For better or worse, I consider myself to be somewhat “anti-news.” That doesn’t mean that I hide under a rock and pretend like nothing is bad (or good!) in the world, but I personally have a lot of trouble really understanding what is going on when information is filtered through someone else’s attempt to simplify a complex situation down so that everyone can understand it.
Trying to follow the COVID-19 situation is no different. There are hundreds (thousands?) of news articles every day about how we’re doing, and a lot of it is contradictory. How do you filter through all the noise and understand what’s truly going on? I’d like to show one resource (among many) that I find to be helpful in drawing my own conclusions about the situation: Covidly.com.
Now, before we go any further, it’s important to acknowledge that this site doesn’t get around the issue that everyone’s having right now – poor data quality. It pulls data from other sources around the world, so if the data coming in is flawed, it’s not able to correct for that. But for a simple overview of what’s going on, it’s about as good of a source as people in the general public have at our disposal.
First, if all you want is a simple “how well are we doing,” each country is assigned a “health score” from 1 to 9 (where 1 = really bad and 9 = really good), and you can hover over the number to read the definition of each score. For the record, they have the U.S. at a “5” today, which isn’t great, but is a lot better than the “2” we were at a couple weeks ago.
What I personally find to be very helpful, however, is…graphs! (I know, try to contain your surprise that a numbers guy loves graphs.) You can find graphs at both the national and state levels, and if you’re a true numbers geek like I am, there are customizations galore. I won’t go through every chart, but here are a couple that I personally find to be helpful.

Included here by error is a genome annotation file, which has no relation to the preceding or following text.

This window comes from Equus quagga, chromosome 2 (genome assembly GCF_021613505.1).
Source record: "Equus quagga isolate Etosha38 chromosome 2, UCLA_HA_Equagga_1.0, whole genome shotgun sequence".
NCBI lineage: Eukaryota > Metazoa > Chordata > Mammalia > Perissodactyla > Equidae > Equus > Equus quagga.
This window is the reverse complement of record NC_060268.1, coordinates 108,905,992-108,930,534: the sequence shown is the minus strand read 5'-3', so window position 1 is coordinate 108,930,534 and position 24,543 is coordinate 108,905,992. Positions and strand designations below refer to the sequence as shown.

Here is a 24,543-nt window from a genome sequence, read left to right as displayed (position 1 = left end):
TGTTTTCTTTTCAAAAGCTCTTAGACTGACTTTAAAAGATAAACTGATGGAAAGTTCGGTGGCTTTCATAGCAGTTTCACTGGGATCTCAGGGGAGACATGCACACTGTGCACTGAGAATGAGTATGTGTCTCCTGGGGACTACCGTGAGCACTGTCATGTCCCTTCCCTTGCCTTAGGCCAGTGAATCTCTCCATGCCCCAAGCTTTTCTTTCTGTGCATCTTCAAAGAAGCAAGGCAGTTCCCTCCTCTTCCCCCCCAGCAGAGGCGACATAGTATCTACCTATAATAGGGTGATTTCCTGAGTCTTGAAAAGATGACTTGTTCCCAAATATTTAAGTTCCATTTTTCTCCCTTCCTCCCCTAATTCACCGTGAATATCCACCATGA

First, how are we doing at slowing the rate of infection? You can look at the raw numbers (and the CDPHE has a great site for doing that), but it’s sometimes hard to really spot the trends in looking at the data that way. However, if you plot the total case on a logarithmic scale, you can easily see the improvement in terms of slowed growth.
The straight lines show various thresholds in terms of percent daily growth. On March 23rd, for example, we were right on the top line, which shows 45% daily growth (cases double every 1.9 days). As of April 15th, though, we’ve gotten that down to 25% (cases double every 3.1 days). Are we out of the woods yet? Unfortunately, no. But we are making progress, and hopefully things will continue.
If you’ve made it this far, hopefully you’ll forgive me for talking about one other chart that is really hard to wrap your mind around, but really informative in what it shows. (It’s complicated enough that it’s probably easier just to suggest you watch this video, which does a great job of describing it.)
If you’re impatient and don’t want to watch the video, the basic gist is that it really makes the most sense to look at growth in terms of change over existing cases rather than over time since a virus’s growth is naturally linked to how many people are out there infecting other people. The goal is to come off of the line of exponential growth (which is roughly what we saw in New York until recently), and if we are successful in truly “flattening the curve,” we should see the line drop near vertically.
I filtered the chart to just show Colorado, our neighboring states, and a couple of the “hot spots” we’ve seen nationally. As you can see, Louisiana and Washington, which were both growing rapidly, have been able to slow things dramatically (as evidenced by the steep drop in their lines). New York is starting to curve toward a flatter trajectory, but we aren’t yet seeing the rapid drop that will signal that things are coming under control.
For those of us in Colorado, the story is becoming more positive, but we still have work to do. Our line has flattened out, but we still aren’t seeing that big drop we would expect if things were truly coming under control. Ideally, we’ll see that in the coming weeks, though!
Hopefully this gives you a tool you didn’t know about to dive in and understand the situation. While by no means the only resource you can use to keep up on the situation, it has so many ways to customize how you look at the data, making it a great way of looking at the situation from a variety of angles to draw your own conclusions.